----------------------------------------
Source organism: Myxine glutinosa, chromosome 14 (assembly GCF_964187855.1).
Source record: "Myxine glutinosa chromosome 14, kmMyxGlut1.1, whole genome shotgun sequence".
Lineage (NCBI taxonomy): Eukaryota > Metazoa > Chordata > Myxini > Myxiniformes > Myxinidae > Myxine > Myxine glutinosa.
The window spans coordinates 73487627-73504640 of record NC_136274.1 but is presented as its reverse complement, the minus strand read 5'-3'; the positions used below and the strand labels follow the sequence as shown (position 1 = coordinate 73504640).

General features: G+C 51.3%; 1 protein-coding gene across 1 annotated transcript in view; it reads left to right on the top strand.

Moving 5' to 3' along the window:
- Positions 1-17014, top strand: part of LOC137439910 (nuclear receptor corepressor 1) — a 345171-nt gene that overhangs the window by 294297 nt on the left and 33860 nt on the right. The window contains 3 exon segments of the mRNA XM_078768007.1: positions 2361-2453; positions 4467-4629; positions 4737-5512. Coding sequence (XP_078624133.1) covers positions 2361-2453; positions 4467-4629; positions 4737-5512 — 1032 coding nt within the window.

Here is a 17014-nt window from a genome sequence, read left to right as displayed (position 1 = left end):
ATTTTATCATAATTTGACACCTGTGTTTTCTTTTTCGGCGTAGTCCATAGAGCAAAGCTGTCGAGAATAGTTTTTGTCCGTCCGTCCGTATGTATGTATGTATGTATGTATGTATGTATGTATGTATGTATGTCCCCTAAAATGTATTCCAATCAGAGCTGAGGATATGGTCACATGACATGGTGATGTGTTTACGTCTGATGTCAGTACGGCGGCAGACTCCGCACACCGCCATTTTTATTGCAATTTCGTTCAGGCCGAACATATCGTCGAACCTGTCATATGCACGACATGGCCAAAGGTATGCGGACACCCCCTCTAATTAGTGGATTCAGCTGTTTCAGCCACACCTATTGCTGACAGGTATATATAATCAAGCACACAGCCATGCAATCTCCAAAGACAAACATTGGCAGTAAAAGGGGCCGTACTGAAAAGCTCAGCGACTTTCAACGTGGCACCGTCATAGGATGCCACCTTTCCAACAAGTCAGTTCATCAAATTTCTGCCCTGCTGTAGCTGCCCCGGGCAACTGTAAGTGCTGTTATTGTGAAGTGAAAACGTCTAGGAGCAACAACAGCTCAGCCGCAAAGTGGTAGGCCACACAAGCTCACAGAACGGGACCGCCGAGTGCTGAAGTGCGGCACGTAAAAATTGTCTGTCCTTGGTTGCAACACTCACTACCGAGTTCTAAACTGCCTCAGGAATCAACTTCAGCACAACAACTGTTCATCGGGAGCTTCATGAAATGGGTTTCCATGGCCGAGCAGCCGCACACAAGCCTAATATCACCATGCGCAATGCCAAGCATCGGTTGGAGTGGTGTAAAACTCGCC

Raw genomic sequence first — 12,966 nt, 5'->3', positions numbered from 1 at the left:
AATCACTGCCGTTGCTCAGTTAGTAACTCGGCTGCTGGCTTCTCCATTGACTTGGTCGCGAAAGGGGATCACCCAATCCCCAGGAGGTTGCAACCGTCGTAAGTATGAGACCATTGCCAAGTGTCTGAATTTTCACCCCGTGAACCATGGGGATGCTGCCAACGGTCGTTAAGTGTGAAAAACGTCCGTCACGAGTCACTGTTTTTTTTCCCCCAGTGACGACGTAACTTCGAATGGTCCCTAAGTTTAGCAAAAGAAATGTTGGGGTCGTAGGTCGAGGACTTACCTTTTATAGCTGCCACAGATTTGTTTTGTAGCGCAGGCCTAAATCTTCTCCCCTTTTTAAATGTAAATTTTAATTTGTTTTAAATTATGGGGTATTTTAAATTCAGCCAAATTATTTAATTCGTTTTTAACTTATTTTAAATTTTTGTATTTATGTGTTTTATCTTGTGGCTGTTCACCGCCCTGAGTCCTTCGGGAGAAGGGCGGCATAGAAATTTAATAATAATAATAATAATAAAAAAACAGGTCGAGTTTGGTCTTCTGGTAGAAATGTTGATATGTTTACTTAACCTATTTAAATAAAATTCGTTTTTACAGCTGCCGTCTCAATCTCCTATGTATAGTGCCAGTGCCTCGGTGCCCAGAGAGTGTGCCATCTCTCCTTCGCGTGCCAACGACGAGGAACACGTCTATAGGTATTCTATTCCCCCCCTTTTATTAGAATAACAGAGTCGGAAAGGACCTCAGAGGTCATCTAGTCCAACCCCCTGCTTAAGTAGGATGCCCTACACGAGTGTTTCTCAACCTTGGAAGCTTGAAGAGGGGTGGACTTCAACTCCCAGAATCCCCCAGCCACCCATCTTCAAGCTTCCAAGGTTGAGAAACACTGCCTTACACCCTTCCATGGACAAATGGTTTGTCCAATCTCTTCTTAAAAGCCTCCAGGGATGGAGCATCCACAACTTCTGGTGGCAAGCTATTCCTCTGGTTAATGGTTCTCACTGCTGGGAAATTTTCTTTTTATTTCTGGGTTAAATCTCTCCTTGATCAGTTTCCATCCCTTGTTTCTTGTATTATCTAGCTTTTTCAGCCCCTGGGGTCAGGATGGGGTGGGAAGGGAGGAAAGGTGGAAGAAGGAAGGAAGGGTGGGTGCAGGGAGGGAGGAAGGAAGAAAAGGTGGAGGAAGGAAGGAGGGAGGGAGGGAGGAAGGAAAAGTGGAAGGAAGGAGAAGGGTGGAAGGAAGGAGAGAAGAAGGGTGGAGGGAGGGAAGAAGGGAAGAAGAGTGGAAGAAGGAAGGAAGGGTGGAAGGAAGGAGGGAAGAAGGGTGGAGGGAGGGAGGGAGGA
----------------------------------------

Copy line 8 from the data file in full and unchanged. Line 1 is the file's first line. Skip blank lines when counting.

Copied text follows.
Here is a 17014-nt window from a genome sequence, read left to right as displayed (position 1 = left end):